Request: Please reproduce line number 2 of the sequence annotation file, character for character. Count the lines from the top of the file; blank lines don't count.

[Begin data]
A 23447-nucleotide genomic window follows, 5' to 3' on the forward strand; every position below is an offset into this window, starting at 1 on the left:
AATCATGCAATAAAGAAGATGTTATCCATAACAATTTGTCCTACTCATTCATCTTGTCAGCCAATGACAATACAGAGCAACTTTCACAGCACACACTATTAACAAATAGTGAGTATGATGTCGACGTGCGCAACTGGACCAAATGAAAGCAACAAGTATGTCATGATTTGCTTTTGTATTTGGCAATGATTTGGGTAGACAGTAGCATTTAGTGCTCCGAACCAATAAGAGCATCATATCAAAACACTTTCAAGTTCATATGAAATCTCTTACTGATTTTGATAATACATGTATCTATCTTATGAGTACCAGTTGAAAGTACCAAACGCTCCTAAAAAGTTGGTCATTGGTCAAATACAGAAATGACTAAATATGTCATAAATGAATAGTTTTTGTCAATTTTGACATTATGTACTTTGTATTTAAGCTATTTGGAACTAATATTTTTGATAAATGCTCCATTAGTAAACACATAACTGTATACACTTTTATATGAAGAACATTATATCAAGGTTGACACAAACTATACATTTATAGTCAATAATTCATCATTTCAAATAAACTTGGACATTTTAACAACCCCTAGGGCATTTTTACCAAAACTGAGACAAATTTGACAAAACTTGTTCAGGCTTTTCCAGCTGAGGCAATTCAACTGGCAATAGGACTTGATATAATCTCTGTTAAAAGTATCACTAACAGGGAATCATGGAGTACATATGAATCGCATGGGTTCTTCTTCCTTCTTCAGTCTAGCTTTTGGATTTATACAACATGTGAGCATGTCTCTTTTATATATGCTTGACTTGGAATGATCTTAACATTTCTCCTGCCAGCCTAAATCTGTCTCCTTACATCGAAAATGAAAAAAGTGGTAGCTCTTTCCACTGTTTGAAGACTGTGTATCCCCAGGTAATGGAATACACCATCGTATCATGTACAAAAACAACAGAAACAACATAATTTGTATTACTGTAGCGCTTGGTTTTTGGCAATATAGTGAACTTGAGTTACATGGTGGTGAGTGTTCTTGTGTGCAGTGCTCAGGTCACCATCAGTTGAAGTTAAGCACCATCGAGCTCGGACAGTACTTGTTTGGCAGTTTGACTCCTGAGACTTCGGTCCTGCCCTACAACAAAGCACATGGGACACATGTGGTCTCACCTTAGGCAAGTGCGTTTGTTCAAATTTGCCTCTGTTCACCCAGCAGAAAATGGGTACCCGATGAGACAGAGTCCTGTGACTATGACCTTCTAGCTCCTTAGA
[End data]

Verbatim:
AATCATGCAATAAAGAAGATGTTATCCATAACAATTTGTCCTACTCATTCATCTTGTCAGCCAATGACAATACAGAGCAACTTTCACAGCACACACTATTAACAAATAGTGAGTATGATGTCGACGTGCGCAACTGGACCAAATGAAAGCAACAAGTATGTCATGATTTGCTTTTGTATTTGGCAATGATTTGGGTAGACAGTAGCATTTAGTGCTCCGAACCAATAAGAGCATCATATCAAAACACTTTCAAGTTCATATGAAATCTCTTACTGATTTTGATAATACATGTATCTATCTTATGAGTACCAGTTGAAAGTACCAAACGCTCCTAAAAAGTTGGTCATTGGTCAAATACAGAAATGACTAAATATGTCATAAATGAATAGTTTTTGTCAATTTTGACATTATGTACTTTGTATTTAAGCTATTTGGAACTAATATTTTTGATAAATGCTCCATTAGTAAACACATAACTGTATACACTTTTATATGAAGAACATTATATCAAGGTTGACACAAACTATACATTTATAGTCAATAATTCATCATTTCAAATAAACTTGGACATTTTAACAACCCCTAGGGCATTTTTACCAAAACTGAGACAAATTTGACAAAACTTGTTCAGGCTTTTCCAGCTGAGGCAATTCAACTGGCAATAGGACTTGATATAATCTCTGTTAAAAGTATCACTAACAGGGAATCATGGAGTACATATGAATCGCATGGGTTCTTCTTCCTTCTTCAGTCTAGCTTTTGGATTTATACAACATGTGAGCATGTCTCTTTTATATATGCTTGACTTGGAATGATCTTAACATTTCTCCTGCCAGCCTAAATCTGTCTCCTTACATCGAAAATGAAAAAAGTGGTAGCTCTTTCCACTGTTTGAAGACTGTGTATCCCCAGGTAATGGAATACACCATCGTATCATGTACAAAAACAACAGAAACAACATAATTTGTATTACTGTAGCGCTTGGTTTTTGGCAATATAGTGAACTTGAGTTACATGGTGGTGAGTGTTCTTGTGTGCAGTGCTCAGGTCACCATCAGTTGAAGTTAAGCACCATCGAGCTCGGACAGTACTTGTTTGGCAGTTTGACTCCTGAGACTTCGGTCCTGCCCTACAACAAAGCACATGGGACACATGTGGTCTCACCTTAGGCAAGTGCGTTTGTTCAAATTTGCCTCTGTTCACCCAGCAGAAAATGGGTACCCGATGAGACAGAGTCCTGTGACTATGACCTTCTAGCTCCTTAGA